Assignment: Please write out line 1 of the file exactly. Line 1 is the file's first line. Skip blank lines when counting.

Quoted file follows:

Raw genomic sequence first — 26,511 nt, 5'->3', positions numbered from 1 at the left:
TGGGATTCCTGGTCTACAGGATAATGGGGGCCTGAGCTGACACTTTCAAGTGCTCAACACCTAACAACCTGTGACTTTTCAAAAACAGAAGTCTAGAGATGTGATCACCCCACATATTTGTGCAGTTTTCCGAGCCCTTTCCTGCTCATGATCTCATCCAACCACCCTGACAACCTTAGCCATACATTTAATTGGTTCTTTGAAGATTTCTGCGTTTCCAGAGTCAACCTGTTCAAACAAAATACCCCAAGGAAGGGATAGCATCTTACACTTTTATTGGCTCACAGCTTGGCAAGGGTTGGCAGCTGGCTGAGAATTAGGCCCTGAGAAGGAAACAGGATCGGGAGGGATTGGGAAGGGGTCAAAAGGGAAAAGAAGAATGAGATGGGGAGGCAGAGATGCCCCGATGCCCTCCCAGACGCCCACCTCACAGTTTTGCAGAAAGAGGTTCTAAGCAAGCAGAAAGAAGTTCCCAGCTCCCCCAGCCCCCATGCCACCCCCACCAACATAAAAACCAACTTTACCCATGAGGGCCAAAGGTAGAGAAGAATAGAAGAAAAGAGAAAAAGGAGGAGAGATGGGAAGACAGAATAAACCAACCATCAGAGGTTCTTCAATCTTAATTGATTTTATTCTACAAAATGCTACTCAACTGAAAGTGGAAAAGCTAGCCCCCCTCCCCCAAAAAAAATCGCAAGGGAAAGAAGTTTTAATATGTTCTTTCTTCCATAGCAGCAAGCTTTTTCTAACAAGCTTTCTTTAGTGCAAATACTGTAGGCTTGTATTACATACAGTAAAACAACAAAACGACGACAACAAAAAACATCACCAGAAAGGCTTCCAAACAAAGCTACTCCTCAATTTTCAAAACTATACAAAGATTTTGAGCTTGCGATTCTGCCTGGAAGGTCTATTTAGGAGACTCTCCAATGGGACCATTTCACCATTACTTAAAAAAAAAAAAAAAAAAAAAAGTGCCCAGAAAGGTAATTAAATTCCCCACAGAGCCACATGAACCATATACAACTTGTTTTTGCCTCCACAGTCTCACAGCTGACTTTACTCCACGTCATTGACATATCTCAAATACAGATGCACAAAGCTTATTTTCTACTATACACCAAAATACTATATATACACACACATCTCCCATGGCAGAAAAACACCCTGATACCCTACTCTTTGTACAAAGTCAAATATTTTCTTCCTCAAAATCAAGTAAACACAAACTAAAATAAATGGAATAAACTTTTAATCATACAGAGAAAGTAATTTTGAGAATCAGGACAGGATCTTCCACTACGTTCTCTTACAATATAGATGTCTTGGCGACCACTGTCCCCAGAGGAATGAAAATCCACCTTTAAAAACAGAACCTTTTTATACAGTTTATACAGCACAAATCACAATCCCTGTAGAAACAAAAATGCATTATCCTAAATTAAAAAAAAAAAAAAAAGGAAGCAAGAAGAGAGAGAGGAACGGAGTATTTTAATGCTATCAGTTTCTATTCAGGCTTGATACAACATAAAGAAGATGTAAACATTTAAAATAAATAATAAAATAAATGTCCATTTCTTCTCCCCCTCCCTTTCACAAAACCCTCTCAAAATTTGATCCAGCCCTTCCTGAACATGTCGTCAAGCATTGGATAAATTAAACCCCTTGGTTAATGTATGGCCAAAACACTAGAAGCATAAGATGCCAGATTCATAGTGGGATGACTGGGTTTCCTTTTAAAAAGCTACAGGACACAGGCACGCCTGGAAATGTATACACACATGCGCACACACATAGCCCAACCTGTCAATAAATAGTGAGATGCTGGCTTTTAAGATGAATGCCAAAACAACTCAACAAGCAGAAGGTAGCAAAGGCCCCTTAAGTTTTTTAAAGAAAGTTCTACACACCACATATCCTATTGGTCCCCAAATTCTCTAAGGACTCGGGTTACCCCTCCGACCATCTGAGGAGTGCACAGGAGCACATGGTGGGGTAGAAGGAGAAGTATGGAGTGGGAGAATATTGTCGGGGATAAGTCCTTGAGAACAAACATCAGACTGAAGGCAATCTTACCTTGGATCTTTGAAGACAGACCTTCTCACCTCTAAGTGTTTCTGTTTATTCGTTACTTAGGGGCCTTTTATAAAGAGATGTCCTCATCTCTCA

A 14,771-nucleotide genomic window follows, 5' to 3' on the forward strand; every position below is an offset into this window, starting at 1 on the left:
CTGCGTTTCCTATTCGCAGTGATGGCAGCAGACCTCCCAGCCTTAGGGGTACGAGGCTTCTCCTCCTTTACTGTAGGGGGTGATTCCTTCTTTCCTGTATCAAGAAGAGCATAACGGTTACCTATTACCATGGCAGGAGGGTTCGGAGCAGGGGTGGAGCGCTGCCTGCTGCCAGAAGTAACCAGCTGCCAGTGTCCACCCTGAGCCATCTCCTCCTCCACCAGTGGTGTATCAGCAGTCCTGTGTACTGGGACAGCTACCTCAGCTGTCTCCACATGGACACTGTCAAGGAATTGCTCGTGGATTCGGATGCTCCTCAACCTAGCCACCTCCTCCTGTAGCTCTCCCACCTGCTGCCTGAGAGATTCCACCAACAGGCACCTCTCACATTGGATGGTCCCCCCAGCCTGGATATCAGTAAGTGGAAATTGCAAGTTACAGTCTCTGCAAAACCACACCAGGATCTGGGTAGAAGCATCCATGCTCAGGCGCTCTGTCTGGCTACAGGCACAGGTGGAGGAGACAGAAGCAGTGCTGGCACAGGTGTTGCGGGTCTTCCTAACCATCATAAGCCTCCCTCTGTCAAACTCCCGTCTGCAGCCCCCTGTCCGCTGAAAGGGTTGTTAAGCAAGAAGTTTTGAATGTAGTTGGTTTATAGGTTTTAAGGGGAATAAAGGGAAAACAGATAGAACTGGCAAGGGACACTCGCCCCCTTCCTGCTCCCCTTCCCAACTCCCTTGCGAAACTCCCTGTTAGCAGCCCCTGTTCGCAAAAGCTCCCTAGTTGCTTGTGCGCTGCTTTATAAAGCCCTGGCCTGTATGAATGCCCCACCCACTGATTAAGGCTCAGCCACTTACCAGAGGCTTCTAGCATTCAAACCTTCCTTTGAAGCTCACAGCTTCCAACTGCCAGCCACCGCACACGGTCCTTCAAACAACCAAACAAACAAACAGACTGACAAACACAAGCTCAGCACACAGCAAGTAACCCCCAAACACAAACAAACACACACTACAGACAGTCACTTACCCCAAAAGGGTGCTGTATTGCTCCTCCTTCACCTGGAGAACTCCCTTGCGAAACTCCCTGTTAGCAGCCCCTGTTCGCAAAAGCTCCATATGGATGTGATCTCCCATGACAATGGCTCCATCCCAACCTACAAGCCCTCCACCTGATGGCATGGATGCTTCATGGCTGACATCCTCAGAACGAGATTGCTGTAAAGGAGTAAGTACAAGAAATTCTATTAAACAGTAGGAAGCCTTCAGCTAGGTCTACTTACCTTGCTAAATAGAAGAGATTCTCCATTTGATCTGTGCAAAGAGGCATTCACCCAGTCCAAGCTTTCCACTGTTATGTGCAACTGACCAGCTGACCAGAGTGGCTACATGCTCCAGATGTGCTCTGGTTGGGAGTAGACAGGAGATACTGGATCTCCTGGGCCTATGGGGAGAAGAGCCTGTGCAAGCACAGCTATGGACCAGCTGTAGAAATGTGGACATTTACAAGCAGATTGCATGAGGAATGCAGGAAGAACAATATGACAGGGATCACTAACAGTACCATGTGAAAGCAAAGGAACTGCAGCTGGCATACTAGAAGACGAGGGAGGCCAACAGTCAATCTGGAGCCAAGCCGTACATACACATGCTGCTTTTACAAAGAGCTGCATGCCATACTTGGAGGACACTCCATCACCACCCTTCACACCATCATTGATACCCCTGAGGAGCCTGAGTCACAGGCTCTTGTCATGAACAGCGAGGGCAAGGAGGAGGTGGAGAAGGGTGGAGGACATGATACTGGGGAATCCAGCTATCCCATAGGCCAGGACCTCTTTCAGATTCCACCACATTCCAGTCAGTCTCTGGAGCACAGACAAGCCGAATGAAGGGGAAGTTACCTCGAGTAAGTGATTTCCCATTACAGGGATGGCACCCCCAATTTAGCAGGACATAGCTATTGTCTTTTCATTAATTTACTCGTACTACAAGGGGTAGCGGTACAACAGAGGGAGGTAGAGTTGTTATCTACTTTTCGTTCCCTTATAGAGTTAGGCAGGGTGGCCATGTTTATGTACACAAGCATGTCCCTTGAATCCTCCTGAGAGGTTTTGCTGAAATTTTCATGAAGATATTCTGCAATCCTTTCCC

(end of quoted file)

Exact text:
Raw genomic sequence first — 26,511 nt, 5'->3', positions numbered from 1 at the left: